New York Mets manager Terry Collins acted so desperate in his club’s 5-3 loss to the Diamondbacks that many are considering ulterior motives.
- New York Mets 3 (57-55)
- Arizona Diamondbacks 5 (46-66)
- NL, Final, Box Score
- Citi Field, Flushing, NY
One such individual who believed in the 10 game swing rule was George Zuraw, who spent a lifetime as a legendary scout in Major League Baseball. He believed Jim Leyland made the difference of 10 games while both men were employed by the Pittsburgh Pirates during their young Barry Bonds‘ days of the early 1990s, via Bill Madden formerly of the New York Daily News.
Contrary to that belief, there are a handful of irrational fans of the New York Mets.
These people believe managers single handedly decide the fate of 162 games. They look at a specific moment of a ball game and point the finger squarely at their scapegoat, manager Terry Collins.
Most times, these fans are wrong. They either simply have too much time on their hands or forget that the players are actually the ones producing or choking when it matters most.
On Tuesday night, however, these fans who point the finger had it right.
With his struggling Mets – who haven’t put together back to back victories in over a month – trailing by two runs in the bottom of the 9th-inning, Collins decided to swing for the fences, figuratively. With a man on second base, he pinch-hit for Travis d’Arnaud.
Who was given the responsibility of taking an at bat with the Mets life on the line? No, it wasn’t Yoenis Cespedes. He’s still on the DL. No, it wasn’t Michael Conforto. He started in left field and batted fifth on this particular evening.
The man tasked with saving the Mets was Ty Kelly, the little used career minor leaguer who has a grand total of six hits and one home run in the bigs.
A more desperate and mind boggling act would be tough to conjure up.
Collins made a move so confusing that ulterior motives have to be considered. Could he actually be trying to get fired? Is he proving a point to Sandy Alderson and the rest of the suits up in the office that he has literally nothing to play with off the bench?
Collins alluded to the idea that he was showing d’Arnaud a little dose of tough love by pinch-hitting for him. He told reporters that he went with the unproven Kelly because he feels as though TDA is better than his current .234 average.
d’Arnaud, agreed with his manager, via James Wagner of the New York Times:
“I did want that shot, but I’ve got to play better,” d’Arnaud said in relation to the final non at bat.”
Here’s the problem for Collins: Whether d’Arnaud agrees or not, it’s a completely idiotic move.
Kelly is a career .194 hitter with literally no pop in his bat. The situation the Mets were in called for an all-or-nothing proposition. Down two runs with two outs and a man on called for a power hitter to be at the dish. The situation didn’t call for tough love or a guy who can get on base. This situation didn’t call for a good at bat.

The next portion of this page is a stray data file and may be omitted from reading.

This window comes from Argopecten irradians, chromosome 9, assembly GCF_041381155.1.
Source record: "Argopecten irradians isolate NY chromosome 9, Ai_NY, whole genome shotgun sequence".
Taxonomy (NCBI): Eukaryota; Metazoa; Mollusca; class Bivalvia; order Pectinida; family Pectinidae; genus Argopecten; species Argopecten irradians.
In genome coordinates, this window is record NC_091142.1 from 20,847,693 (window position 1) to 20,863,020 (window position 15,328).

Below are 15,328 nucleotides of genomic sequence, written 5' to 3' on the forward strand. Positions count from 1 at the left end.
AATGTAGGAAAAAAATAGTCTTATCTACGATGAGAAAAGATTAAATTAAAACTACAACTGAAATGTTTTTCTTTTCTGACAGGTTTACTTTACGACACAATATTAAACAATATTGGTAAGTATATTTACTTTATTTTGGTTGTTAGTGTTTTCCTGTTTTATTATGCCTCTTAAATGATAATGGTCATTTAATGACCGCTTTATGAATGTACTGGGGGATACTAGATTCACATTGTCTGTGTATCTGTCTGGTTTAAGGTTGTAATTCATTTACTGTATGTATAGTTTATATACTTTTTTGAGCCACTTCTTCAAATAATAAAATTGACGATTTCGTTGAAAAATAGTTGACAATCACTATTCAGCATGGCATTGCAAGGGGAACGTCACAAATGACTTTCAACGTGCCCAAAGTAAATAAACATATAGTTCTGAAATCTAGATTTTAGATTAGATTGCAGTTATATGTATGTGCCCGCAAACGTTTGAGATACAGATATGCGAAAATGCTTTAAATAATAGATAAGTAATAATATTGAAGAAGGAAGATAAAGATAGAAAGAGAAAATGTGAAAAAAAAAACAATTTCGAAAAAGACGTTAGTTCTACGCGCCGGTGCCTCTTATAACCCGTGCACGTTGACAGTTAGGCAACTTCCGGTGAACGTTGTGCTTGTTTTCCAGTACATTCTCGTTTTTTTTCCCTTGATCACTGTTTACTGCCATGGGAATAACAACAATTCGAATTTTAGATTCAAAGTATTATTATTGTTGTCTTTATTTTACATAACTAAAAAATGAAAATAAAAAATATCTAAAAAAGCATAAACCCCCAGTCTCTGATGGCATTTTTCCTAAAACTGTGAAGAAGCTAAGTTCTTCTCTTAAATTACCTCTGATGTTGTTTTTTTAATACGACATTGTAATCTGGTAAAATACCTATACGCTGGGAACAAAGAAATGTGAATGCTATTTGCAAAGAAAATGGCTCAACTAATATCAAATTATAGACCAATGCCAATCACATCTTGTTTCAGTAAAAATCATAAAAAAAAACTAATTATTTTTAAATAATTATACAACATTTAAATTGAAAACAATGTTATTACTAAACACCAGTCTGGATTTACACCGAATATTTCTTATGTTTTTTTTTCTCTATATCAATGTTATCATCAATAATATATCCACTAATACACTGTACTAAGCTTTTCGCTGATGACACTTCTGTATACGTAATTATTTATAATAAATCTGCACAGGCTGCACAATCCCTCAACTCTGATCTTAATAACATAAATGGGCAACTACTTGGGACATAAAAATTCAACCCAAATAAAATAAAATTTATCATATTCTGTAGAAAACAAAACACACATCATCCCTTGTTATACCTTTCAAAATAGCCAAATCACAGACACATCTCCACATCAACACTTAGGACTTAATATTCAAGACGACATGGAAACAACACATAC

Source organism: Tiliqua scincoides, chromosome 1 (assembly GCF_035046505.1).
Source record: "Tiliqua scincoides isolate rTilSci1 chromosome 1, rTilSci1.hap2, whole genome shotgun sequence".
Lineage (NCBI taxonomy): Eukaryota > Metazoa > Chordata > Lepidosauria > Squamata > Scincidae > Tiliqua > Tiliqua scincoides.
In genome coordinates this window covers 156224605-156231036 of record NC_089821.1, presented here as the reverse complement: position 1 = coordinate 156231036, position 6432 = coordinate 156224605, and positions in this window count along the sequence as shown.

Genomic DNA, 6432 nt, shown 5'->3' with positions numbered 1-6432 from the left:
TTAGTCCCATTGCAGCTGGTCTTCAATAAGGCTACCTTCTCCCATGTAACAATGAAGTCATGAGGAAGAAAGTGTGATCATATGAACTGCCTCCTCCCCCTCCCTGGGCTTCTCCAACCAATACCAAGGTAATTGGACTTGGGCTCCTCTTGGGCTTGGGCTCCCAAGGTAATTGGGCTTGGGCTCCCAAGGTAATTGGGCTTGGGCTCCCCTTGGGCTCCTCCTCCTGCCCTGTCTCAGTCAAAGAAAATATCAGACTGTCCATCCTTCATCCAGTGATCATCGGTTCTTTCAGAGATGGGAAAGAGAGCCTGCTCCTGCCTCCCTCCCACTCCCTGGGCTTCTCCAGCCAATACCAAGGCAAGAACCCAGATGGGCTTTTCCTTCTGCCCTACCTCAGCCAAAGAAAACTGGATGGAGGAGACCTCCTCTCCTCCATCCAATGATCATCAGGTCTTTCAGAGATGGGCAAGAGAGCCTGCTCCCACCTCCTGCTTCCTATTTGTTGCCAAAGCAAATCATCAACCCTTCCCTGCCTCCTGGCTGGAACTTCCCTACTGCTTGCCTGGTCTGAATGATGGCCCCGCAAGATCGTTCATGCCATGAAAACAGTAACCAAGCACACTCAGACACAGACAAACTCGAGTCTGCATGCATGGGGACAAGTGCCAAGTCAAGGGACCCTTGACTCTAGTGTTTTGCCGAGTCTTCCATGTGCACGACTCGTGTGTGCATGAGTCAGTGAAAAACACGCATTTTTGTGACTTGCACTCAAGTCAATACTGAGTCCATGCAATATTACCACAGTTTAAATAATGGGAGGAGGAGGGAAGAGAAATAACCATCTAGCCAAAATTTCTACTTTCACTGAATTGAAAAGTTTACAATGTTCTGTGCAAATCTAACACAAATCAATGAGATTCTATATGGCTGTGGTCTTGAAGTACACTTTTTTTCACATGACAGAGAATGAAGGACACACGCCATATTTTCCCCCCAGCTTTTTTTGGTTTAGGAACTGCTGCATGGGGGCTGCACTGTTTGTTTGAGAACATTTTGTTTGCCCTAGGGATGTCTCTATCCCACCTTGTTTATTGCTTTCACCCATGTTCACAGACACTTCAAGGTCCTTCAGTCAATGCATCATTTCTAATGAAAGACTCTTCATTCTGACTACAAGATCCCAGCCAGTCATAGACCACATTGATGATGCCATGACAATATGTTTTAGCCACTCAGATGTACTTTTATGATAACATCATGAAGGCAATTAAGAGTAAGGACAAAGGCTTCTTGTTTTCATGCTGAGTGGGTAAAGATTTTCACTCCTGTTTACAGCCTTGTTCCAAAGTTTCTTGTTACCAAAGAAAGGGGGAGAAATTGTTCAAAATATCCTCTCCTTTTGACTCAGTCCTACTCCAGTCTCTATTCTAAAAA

It called for a slight chance of a miracle. d’Arnaud, not Kelly, provided a shot of this miracle.
Say what you want about d’Arnaud. He’s terrible defensively; he blows hot and cold at the plate; and he spends more time on the DL than on the field. But what the man can do is hit the ball.
In 2015, TDA collected 12 HR and 41 RBI in only 268 plate appearances. This pace equates to well over 25 dingers and 90 runs produced over the course of a full season. He also showed he can hit in clutch situations last October.
How in the world does a manager take out a bonafide professional hitter in place of a career minor leaguer in that situation?
It would be understandable if there was one out. Some fans could soak it in a tad more if the Mets were down three runs. But in that situation, when a home run is necessary and nothing special is following in the No. 8 hole, throwing Kelly up there in place of TDA is outrageous.
If TC wants to show tough love, then he should catch Rene Rivera four out of five days and beef up the defense. Under no circumstances should he sacrifice his club’s only shot of a miracle by throwing crap on the wall and hoping it sticks.
Not even with righty and Arizona closer Jake Barret pitching does Collins have a leg to stand on with this move. Even if d’Arnaud was 0-for-51 against Barrett, this Collins move would be a disaster of a decision.
d’Arnaud is a professional hitter. Kelly isn’t.
In no baseball world could any baseball fan look at Terry Collins’s final move on Tuesday night and pat him on the back for it. Instead of allowing his players to produce or fail, he stood in the way.
This is something manager should never do.
No disrespect to the kid, but Kelly isn’t one of his players. He’s an injury fill-in who happened to be in the clubhouse on this particular night. Despite his struggles, d’Arnaud is still a member of the Mets core. He was there last October.
This move was terrible. On this night, the haters have every reason to point the finger.